Giving the individual mandate real-world meaning

GIVING THE INDIVIDUAL MANDATE REAL-WORLD MEANING…. I suspect nearly everyone’s heard all about the fire that burned down Cranicks’ family home in Tennessee recently*. Their town doesn’t have a fire department, and they refused to pay the $75 annual fee for what was, in effect, fire insurance provided by a nearby municipality.

Of course, once their home was on fire, the Cranicks quickly changed their mind, and offered to pay any amount, but it was too late — fire crews were on the scene, but wouldn’t put the fire out. Local officials didn’t want to set a precedent that told the community they could wait to pay for fire services only when they really needed those services. Indeed, if enough people thought that way, there wouldn’t be enough resources to have a fire department in the first place. The Cranicks were prepared to gamble, and they lost.

Ezra Klein had a smart piece today, drawing a parallel to health care reform.

When liberals explain why health care needs an individual mandate, the traditional metaphor is firefighting: Everyone needs to buy insurance for the same reason that everyone needs to buy fire protection. But if you leave the market unregulated, some people won’t buy — or won’t be able to afford — fire protection. And we’re not comfortable letting their houses burn down. Similarly, if you leave health coverage to the market, some people won’t buy it, and others won’t be able to afford it, and then, when they get sick and need it, insurers won’t sell it to them. But we’re not comfortable letting them die in the streets. Hence, the health-care law.

When Republicans talk about repealing the legislation, they keep the argument abstract. It’s about freedom. About American values. About Nancy Pelosi not reading the bill. When they actually try to repeal the legislation, things are going to get concrete in a hurry. It’s going to be about this child with that condition being rejected by insurers. And she’s going to be adorable, and her parents are going to tearful, and voters will be able to relate.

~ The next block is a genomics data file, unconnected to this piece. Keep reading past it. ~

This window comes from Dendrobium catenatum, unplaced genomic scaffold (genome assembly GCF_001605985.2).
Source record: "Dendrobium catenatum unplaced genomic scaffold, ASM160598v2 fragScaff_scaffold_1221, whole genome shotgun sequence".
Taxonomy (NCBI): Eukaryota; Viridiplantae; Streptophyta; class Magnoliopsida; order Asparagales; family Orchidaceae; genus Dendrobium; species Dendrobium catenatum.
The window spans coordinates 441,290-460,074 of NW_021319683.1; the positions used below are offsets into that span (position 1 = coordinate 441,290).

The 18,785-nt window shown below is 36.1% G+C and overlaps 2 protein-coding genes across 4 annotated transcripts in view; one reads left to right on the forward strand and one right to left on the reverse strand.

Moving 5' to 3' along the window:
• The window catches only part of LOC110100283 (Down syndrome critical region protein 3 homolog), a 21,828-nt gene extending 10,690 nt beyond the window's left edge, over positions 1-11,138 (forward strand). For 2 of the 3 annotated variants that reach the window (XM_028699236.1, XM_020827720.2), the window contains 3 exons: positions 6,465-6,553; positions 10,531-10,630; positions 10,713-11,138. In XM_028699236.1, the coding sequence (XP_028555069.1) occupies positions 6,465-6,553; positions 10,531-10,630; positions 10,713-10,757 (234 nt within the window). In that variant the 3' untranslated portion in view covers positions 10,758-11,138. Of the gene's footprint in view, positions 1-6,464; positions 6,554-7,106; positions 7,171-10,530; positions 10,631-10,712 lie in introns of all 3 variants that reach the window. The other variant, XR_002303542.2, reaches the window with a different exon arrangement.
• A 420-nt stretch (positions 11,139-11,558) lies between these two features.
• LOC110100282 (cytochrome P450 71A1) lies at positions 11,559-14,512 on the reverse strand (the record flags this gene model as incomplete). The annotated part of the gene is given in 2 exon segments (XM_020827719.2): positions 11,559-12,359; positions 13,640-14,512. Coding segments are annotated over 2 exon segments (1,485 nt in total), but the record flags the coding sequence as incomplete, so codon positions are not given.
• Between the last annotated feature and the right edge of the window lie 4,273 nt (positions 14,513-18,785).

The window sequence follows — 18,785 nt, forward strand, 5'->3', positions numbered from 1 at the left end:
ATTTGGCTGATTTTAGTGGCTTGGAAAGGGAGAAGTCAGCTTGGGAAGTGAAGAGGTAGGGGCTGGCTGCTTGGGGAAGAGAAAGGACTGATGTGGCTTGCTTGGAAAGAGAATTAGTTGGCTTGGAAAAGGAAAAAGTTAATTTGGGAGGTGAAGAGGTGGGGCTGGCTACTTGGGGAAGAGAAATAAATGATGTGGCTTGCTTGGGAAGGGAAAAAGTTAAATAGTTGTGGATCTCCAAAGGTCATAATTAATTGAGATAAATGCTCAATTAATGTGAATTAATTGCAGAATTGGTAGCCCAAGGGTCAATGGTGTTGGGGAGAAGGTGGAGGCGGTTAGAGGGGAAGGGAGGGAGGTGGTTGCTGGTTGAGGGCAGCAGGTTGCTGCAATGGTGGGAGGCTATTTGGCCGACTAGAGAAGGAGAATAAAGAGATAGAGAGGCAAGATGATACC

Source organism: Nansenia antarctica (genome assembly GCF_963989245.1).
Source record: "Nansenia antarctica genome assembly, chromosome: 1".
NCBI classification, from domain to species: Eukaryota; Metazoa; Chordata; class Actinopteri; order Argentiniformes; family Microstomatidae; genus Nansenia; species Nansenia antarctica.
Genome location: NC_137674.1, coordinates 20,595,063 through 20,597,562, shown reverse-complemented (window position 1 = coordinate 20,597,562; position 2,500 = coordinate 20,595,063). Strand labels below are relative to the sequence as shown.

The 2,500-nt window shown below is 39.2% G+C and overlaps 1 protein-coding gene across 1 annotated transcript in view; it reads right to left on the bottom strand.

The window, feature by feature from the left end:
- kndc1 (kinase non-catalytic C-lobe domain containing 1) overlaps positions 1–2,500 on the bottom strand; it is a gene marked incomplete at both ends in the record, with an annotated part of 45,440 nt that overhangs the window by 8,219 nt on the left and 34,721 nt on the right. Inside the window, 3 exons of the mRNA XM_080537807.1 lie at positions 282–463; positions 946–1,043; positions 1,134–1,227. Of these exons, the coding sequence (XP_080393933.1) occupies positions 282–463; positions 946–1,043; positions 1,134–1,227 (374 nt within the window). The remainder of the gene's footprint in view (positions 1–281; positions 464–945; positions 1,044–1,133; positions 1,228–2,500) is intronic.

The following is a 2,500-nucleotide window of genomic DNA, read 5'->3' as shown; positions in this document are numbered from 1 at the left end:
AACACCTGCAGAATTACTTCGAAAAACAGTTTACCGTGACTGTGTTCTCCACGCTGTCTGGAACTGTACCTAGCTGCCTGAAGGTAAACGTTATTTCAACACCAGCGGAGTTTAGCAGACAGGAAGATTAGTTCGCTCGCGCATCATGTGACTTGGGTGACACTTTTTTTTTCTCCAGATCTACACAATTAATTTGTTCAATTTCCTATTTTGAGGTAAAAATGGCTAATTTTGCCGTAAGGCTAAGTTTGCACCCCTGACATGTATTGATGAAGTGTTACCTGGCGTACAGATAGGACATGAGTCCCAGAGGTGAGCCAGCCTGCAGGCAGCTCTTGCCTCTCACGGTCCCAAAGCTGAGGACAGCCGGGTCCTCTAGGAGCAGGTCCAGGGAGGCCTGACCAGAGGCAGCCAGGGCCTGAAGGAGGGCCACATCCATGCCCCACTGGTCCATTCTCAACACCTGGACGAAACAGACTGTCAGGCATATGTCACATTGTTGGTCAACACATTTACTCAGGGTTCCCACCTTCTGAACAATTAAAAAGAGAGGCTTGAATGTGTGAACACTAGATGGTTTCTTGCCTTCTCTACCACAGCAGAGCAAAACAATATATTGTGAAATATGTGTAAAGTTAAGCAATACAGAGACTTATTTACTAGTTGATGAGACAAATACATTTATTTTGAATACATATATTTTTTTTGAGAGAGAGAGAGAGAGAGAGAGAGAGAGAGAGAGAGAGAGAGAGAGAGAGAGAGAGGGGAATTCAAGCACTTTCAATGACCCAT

Already, Republicans are running from that argument, trying to pretend that they’ll somehow preserve the protections for preexisting conditions while repealing everything that makes those protections possible. But the bill’s unpopular parts are inextricably intertwined with its popular parts. Remove the unpopular ones and you’re asking firefighters to sell insurance for homes that are already engulfed in flames…. If you’re not comfortable explaining why you let someone’s house burn down, you’re really not going to like explaining why you let insurers turn their sick child away.

That’s exactly right. And I’d just add that Republicans, whether they want to admit it now or not, have known this for years. It’s precisely why GOP officials like George H.W. Bush, Richard Nixon, John McCain, Bob Dole, Mitt Romney, Scott Brown, Orrin Hatch, Chuck Grassley, Bob Bennett, Tommy Thompson, Lamar Alexander, Lindsey Graham, John Thune, Judd Gregg, and many others all supported the individual mandate in health care for years. It was, in fact, a Republican idea in the first place, back when there were still some GOP officials who took substantive policy details seriously.

But that was before some poll showed the GOP this could be a good talking point. Regardless, in terms of explaining to people why it can’t be repealed, the fiery incident in South Fulton, Tennessee, offers an extremely illustrative real-world example.

* Not sure why I thought this was in Ohio. It was in Tennessee. It’s corrected throughout.